Random Splitting of Fluid Models: Ergodicity, Convergence, and Chaos

Loading...
Thumbnail Image

Date

2022

Journal Title

Journal ISSN

Volume Title

Repository Usage Stats

30
views
111
downloads

Abstract

In this thesis we study random splitting and apply our results to random splittings of fluid models. Random splitting is loosely defined as follows. Consider the differential equation $\dot{x}=V(x)$ where $\dot{x}$ is a time derivative and the vector field $V$ on $\mathbb{R}^D$ splits as the sum $V=\sum_{j=1}^n V_j$. In traditional operator splitting one approximates solutions of $\dot{x}=V(x)$ by composing solutions of $\dot{x}=V_j(x)$ over (typically small) deterministic time steps. Here we take these times to be independent and identically distributed random variables. This turns the aforementioned compositions into Markov chains, which we call \textit{random splittings of $V$} or simply \textit{random splittings}. We prove under relatively mild conditions that these random splittings possess a unique invariant measure (ergodicity), that their trajectories converge on average and almost surely to trajectories of the original system $\dot{x}=V(x)$ (convergence), and that, in certain cases, their top Lyapunov exponent is positive (chaos). After proving these general results, we construct random splittings of four fluid models: the conservative Lorenz-96 and Lorenz-96 equations, and Galerkin approximations of the 2d Euler and 2d Navier-Stokes equations on the torus. We prove all these random splittings are ergodic and converge to their deterministic counterparts in a certain sense, and, for conservative Lorenz-96 and 2d Euler, that their top Lyapunov exponent is positive.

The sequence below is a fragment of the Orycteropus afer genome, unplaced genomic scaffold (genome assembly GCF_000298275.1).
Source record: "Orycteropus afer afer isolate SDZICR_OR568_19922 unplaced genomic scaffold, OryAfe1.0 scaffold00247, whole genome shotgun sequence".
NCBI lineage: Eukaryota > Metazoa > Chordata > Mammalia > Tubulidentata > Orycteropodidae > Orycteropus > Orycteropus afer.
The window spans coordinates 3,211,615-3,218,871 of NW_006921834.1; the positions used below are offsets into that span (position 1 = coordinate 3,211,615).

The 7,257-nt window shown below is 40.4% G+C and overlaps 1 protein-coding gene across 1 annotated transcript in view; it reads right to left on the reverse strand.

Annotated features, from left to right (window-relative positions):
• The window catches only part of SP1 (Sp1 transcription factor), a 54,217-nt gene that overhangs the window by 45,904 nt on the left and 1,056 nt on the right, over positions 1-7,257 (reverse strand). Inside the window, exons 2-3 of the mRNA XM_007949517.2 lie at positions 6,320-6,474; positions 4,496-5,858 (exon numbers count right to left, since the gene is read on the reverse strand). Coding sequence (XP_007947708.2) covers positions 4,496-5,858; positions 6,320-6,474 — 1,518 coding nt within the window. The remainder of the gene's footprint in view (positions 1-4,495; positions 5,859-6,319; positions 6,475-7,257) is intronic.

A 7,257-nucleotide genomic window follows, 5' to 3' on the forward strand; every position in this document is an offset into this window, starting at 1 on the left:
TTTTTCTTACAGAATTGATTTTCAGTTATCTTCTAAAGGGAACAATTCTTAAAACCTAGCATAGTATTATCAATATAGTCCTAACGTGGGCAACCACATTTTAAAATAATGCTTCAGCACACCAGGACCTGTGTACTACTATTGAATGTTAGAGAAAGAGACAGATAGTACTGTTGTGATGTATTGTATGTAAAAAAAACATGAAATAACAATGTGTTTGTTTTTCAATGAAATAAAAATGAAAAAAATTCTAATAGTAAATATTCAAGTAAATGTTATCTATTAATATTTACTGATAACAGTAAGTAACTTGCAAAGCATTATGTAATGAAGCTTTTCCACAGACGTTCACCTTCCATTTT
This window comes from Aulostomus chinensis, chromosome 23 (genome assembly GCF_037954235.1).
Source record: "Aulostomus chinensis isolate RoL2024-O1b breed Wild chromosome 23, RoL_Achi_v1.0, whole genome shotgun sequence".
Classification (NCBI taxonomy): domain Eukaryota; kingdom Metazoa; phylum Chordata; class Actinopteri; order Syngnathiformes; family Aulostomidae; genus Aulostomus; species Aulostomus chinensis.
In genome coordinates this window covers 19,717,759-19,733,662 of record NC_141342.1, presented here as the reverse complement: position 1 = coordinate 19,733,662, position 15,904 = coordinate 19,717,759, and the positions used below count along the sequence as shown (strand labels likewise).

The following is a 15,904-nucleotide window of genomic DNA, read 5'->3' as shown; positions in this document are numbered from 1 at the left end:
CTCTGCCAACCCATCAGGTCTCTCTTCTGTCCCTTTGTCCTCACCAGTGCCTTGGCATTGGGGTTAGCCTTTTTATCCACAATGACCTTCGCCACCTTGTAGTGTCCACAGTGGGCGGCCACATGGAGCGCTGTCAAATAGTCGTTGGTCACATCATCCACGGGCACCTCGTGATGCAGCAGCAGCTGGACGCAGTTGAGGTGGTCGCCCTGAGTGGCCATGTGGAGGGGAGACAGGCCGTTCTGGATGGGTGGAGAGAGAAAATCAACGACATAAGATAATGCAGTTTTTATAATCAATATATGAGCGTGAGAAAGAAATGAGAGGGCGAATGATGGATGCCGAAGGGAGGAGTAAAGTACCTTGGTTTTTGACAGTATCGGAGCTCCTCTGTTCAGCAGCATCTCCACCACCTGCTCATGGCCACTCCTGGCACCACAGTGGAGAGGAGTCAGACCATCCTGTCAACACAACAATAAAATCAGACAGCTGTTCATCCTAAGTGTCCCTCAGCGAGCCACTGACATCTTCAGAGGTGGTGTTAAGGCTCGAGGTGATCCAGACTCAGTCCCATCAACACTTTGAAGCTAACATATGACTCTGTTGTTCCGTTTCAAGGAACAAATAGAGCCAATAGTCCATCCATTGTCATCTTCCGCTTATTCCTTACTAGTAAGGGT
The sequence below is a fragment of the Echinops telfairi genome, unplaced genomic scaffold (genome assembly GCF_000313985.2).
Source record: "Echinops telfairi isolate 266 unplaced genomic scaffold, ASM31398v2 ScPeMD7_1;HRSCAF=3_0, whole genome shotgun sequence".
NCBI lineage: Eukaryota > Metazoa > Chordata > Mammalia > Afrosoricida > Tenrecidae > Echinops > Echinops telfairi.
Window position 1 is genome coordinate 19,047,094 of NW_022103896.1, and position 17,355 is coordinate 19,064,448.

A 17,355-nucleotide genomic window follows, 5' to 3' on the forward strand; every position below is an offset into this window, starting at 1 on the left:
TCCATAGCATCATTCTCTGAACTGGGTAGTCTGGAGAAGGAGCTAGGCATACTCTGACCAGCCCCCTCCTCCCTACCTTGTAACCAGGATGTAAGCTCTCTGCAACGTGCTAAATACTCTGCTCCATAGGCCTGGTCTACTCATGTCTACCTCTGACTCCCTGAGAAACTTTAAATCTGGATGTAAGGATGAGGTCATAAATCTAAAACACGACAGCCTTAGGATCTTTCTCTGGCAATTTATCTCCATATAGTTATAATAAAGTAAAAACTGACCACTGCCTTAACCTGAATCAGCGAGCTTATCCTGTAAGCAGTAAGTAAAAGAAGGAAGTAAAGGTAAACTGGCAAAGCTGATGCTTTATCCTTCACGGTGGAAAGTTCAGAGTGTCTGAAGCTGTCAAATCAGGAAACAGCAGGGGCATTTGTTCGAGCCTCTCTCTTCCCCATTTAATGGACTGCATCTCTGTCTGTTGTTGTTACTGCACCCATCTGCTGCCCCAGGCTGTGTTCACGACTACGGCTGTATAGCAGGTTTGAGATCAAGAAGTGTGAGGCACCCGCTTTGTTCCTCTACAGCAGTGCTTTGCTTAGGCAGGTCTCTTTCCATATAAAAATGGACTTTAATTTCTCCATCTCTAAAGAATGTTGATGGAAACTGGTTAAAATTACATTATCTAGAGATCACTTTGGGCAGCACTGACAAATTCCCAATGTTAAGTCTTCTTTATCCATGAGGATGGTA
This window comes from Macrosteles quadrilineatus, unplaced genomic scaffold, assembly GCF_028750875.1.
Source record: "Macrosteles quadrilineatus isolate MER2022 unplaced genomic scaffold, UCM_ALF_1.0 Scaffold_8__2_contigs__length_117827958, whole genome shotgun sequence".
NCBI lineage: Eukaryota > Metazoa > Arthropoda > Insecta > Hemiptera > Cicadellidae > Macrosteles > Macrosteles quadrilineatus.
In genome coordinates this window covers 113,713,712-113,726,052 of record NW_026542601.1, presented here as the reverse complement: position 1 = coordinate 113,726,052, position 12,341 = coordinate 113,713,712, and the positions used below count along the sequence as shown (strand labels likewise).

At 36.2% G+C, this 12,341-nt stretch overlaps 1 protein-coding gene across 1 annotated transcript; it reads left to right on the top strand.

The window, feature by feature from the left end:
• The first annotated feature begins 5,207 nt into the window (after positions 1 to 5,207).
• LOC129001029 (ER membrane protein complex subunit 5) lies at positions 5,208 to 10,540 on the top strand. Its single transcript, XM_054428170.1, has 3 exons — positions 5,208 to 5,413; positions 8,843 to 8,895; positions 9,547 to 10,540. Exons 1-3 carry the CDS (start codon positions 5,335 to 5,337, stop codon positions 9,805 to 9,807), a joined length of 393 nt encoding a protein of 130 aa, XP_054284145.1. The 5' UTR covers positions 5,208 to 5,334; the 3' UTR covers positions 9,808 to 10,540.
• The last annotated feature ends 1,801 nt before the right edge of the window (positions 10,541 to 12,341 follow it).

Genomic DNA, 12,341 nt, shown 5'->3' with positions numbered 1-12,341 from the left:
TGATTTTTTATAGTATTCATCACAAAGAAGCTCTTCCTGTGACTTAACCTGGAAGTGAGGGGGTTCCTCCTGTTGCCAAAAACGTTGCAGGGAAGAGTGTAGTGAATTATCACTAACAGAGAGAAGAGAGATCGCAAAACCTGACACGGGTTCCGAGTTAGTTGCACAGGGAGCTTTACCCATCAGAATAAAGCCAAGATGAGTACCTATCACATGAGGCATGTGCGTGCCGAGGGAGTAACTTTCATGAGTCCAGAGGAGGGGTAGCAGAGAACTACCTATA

Department

Description

Provenance

Citation

Citation

Melikechi, Omar Emlen (2022). Random Splitting of Fluid Models: Ergodicity, Convergence, and Chaos. Dissertation, Duke University. Retrieved from https://hdl.handle.net/10161/26856.

Collections


Dukes student scholarship is made available to the public using a Creative Commons Attribution / Non-commercial / No derivative (CC-BY-NC-ND) license.